The large and small Magellanic clouds, which are companion galaxies to the Milky Way, glow above the antennas of ALMA, a radio telescope in Chile. Each galaxy contains a few billion stars, and lie within about 200,000 light-years of the Milky Way. The Magellanic clouds are visible the unaided eye, but only from the southern hemisphere and the lowest latitudes of the northern hemisphere. [C.Malin/ESO]
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About two dozen satellite galaxies orbit the Milky Way. By far the brightest are the Large and Small Magellanic Clouds, both of which are within about 200,000 light-years of Earth. They’re best seen from the southern hemisphere, where they look like small, glowing clouds.
In the past decade, our view of these two galactic neighbors has undergone a pretty big makeover.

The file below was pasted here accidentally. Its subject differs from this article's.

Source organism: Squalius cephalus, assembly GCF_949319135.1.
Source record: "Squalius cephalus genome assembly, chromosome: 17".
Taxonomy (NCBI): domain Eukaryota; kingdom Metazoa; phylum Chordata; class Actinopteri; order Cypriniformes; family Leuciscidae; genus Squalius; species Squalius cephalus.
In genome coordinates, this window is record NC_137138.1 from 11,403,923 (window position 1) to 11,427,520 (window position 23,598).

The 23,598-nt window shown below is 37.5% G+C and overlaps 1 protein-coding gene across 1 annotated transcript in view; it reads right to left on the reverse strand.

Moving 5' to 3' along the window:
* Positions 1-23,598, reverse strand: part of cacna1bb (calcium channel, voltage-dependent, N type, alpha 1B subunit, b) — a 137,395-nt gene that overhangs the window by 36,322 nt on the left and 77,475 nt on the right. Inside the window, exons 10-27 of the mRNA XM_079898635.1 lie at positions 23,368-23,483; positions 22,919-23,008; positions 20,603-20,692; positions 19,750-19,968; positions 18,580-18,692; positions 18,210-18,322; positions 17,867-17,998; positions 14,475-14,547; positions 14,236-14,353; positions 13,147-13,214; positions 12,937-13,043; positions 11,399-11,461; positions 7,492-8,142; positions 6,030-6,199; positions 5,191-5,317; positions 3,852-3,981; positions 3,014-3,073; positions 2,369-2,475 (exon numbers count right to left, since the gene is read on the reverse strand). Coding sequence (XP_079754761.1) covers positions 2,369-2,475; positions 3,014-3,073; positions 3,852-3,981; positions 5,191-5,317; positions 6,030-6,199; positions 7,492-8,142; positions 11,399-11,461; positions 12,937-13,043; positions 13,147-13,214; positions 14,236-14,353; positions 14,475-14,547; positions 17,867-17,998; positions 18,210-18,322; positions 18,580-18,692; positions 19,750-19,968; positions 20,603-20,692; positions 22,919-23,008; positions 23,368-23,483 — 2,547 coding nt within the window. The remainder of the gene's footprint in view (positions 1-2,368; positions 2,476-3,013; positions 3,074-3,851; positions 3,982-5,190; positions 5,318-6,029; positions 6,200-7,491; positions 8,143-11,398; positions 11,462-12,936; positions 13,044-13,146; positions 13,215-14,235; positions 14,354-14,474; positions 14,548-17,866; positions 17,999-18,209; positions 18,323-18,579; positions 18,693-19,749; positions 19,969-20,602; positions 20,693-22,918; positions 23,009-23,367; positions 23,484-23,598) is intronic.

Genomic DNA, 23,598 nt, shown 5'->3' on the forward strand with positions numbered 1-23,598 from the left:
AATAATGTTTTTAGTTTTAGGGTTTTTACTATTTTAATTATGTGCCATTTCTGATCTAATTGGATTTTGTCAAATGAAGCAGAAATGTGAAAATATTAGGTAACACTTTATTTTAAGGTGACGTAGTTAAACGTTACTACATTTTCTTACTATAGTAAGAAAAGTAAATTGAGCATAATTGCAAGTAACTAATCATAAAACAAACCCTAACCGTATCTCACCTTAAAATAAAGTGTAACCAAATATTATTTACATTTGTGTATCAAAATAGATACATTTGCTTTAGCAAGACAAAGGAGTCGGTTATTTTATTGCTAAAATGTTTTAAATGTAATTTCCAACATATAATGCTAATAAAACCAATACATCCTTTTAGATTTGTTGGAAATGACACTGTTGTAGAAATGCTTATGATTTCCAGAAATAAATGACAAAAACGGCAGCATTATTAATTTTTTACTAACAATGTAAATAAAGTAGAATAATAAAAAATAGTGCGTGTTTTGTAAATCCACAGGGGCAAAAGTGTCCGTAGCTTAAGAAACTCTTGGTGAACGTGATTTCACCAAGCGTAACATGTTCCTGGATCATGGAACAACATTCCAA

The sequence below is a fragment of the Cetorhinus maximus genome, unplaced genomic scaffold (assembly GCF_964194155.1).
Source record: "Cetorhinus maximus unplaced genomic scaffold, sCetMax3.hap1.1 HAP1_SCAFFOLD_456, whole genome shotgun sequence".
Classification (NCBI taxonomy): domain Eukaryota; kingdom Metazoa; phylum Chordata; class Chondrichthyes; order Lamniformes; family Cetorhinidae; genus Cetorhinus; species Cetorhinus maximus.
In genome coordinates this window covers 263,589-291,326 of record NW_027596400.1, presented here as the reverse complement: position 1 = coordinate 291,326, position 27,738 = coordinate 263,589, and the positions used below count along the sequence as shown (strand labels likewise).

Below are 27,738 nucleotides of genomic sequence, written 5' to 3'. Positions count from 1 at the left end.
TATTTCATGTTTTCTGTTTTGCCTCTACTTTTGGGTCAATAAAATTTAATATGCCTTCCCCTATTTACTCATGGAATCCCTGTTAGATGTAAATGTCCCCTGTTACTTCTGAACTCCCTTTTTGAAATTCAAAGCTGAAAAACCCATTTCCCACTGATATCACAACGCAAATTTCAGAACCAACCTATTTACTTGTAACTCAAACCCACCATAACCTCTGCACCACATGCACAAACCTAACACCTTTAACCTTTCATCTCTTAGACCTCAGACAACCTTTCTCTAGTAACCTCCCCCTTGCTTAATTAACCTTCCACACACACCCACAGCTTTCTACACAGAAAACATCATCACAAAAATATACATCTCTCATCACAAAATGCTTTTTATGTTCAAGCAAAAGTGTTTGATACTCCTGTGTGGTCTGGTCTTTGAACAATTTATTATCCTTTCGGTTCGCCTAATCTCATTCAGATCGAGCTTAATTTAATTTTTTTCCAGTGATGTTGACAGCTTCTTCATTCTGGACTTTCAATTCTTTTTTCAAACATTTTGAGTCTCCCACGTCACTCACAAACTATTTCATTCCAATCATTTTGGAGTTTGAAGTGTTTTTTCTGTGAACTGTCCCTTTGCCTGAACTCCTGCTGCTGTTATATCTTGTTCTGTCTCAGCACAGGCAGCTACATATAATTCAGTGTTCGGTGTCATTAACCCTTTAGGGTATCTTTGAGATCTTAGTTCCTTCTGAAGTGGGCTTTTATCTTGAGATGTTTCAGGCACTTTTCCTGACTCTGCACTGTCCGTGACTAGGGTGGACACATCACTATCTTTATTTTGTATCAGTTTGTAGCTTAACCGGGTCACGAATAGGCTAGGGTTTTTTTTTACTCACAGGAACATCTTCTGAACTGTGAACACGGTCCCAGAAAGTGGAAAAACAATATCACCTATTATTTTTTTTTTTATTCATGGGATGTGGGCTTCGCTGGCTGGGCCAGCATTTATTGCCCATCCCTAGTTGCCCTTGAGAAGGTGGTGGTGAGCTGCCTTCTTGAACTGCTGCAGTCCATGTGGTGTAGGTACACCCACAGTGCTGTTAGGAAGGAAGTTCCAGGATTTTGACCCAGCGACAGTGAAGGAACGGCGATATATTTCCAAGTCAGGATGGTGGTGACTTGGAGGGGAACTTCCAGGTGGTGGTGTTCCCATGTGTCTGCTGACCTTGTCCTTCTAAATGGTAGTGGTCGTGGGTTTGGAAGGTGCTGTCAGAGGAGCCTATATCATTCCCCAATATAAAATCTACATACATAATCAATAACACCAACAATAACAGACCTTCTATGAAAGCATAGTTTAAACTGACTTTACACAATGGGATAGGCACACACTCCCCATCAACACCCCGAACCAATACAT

Astronomers used to think the Magellanic Clouds orbited the Milky Way once every one or two billion years. But in 2006, observations by Hubble Space Telescope suggested that the clouds had a wider orbit and thus a longer orbital period. And last year, new Hubble observations found that this period is at least four billion years and possibly much longer.
Meanwhile, other studies show that only a few percent of giant galaxies like the Milky Way boast a pair of bright, star-making satellites as close-in as the Magellanic Clouds. The Milky Way’s other satellites are dead — they’re devoid of any star-making gas, so they no longer give birth to new stars.
Put it all together and a new view emerges. The Magellanic Clouds are bright and vigorous, full of gas and new stars, only because until recently they’ve avoided the Milky Way, which steals gas from its satellites. And the two clouds probably orbit each other. Each galaxy’s gravity stimulates the birth of bright new stars in the other, making both of them stunning celestial sights.
Script by Ken Croswell, Copyright 2014